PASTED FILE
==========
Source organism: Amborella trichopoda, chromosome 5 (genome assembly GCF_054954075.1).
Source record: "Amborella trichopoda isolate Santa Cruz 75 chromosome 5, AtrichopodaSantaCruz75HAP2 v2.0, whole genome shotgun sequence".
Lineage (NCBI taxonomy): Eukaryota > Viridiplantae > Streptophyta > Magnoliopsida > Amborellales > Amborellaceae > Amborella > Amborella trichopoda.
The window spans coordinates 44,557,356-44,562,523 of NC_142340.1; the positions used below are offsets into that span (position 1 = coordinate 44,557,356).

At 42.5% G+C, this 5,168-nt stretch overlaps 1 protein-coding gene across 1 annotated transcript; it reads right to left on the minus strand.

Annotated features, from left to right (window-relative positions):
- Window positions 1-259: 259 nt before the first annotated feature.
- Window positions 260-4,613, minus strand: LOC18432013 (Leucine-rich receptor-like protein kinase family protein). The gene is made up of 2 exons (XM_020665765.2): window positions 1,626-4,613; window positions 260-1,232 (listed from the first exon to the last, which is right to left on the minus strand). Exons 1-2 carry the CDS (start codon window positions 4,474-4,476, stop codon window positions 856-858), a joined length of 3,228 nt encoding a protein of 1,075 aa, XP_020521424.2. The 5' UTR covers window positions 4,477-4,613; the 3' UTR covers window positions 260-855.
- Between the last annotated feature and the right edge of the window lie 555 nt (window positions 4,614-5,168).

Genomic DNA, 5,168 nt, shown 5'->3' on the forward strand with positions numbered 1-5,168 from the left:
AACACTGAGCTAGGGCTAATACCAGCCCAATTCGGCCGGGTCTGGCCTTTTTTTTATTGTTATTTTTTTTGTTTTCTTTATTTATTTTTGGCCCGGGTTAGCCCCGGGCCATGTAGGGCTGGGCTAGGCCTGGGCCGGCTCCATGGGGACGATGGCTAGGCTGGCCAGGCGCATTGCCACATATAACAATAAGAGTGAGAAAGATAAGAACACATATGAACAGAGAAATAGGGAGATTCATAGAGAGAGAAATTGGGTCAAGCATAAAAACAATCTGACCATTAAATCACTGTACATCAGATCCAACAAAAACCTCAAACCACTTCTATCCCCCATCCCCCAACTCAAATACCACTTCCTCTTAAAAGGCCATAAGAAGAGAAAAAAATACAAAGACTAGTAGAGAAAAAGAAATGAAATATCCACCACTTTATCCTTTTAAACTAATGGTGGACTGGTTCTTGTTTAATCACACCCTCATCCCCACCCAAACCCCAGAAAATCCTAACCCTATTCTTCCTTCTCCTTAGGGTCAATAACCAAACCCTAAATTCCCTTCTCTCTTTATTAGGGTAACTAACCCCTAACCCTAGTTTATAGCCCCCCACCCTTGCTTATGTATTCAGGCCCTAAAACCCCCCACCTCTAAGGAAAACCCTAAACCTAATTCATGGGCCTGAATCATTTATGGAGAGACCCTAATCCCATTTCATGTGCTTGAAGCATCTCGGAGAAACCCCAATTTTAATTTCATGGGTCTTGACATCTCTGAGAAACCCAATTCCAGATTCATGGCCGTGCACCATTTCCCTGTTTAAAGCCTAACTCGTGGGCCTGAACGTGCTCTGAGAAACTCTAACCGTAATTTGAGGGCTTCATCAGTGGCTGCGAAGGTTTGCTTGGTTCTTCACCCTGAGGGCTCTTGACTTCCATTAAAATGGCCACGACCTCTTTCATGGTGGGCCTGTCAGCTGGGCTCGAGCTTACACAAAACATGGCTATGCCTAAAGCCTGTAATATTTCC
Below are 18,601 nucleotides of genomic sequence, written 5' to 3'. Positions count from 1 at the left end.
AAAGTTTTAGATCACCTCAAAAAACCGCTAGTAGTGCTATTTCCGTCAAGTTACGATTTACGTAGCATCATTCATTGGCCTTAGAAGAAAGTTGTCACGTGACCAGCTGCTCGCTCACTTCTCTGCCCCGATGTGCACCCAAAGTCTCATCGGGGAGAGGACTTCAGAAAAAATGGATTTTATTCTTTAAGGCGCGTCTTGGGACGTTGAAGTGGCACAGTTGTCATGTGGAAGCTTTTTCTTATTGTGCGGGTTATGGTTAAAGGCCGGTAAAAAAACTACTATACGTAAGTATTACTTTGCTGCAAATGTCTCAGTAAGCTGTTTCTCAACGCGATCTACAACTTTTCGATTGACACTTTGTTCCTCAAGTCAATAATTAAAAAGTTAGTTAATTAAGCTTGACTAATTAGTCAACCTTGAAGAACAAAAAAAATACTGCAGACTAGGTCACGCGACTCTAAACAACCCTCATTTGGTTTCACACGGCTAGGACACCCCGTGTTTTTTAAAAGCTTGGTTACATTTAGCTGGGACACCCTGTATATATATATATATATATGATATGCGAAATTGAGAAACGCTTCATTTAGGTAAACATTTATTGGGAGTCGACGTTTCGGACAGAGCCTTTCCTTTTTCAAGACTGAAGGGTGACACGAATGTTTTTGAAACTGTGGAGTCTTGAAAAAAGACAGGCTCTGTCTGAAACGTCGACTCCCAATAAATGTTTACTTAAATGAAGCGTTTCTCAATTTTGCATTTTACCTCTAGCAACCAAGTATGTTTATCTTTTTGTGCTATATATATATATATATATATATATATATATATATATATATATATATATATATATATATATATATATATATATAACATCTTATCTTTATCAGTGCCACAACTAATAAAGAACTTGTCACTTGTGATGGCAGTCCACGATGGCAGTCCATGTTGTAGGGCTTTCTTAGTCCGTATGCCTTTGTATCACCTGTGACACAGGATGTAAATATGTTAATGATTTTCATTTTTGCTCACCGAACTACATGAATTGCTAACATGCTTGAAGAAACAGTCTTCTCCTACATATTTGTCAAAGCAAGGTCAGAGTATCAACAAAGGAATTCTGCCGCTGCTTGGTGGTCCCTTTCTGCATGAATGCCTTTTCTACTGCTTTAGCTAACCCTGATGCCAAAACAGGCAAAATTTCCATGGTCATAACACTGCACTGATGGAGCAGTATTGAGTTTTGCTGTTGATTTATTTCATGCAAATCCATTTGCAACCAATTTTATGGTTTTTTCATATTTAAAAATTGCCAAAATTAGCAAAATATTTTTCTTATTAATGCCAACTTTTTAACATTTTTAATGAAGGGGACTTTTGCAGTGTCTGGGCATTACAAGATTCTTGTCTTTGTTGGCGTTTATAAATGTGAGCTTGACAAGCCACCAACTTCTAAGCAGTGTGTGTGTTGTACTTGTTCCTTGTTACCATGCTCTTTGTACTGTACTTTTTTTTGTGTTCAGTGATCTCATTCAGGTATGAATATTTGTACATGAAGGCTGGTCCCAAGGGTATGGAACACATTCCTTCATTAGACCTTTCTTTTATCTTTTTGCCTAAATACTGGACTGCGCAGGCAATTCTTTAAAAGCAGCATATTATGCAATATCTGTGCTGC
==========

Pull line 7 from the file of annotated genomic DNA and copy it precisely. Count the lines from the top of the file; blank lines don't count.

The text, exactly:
- Window positions 1-259: 259 nt before the first annotated feature.